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The d block elements display several exceptional behaviours, and one of them is the irregular trend in ionization enthalpy of 3d elements.

The reason given by my textbook is very confusing, which I'm unable to grasp. I would appreciate if someone explains me this statement in a simple way.

The irregular trend in the first ionisation enthalpy of the $\ce{3d}$ metals, can be accounted for by considering that the removal of one electron alters the relative energies of $\ce{4s}$ and $\ce{3d}$ orbitals. So the unipositive ions have $\ce{d^n}$ configurations with no $\ce{4s}$ electrons. There is thus, a reorganisation energy accompanying ionisation with some gains in exchange energy as the number of electrons increases and from the transference of s electrons into d orbitals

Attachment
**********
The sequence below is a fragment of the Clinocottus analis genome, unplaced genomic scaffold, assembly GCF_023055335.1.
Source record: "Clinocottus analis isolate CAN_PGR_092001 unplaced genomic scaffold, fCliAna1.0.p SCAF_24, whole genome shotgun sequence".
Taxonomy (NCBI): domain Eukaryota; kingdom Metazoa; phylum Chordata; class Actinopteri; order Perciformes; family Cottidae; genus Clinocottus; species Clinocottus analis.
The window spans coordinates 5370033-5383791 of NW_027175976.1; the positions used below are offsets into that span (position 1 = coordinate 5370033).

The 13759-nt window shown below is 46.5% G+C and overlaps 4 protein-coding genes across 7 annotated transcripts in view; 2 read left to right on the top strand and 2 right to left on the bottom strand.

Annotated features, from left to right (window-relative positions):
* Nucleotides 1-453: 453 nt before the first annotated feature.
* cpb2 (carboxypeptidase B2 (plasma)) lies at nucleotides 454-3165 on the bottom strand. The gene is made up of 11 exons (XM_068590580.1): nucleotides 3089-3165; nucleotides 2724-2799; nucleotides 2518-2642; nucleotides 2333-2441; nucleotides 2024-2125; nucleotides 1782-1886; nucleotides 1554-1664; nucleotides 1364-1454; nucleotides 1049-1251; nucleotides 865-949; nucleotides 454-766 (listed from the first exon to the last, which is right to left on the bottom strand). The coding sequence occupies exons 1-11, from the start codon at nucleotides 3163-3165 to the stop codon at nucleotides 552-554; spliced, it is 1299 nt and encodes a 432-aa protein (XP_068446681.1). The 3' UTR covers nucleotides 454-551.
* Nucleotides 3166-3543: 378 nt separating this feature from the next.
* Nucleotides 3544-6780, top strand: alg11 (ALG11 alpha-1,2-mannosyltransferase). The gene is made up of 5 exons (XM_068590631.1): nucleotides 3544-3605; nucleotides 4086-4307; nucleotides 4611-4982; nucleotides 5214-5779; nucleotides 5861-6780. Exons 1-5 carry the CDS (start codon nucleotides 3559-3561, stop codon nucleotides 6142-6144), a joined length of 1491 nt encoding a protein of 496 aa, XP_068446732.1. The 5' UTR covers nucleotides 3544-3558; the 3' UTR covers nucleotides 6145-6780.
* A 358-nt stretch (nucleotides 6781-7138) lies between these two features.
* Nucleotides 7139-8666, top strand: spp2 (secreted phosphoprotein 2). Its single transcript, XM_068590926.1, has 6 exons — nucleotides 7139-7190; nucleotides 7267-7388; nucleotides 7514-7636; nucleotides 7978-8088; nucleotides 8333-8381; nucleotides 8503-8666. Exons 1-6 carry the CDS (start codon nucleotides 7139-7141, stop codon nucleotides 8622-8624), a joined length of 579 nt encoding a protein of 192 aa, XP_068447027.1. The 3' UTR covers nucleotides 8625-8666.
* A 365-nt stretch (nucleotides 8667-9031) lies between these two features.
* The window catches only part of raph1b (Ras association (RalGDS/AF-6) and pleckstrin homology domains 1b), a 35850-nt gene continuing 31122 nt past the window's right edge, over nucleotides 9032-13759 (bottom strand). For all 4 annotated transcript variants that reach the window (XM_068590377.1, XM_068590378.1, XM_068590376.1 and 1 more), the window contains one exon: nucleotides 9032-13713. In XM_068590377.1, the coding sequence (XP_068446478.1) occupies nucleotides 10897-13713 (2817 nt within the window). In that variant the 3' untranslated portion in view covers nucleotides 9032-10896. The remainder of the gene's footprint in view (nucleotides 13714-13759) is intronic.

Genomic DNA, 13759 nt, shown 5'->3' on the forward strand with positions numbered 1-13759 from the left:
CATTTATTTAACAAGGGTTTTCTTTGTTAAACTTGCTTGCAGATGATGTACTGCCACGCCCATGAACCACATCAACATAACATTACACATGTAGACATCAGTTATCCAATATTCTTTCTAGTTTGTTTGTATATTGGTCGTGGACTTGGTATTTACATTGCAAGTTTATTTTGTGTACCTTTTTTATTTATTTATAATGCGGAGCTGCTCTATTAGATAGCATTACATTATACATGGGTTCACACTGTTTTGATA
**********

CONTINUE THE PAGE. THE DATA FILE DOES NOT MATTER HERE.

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Text source: NCERT (d & f block elements/ page 215)
Image source: Inorganic Chemistry Cengage Part-2 ( page 6.13)

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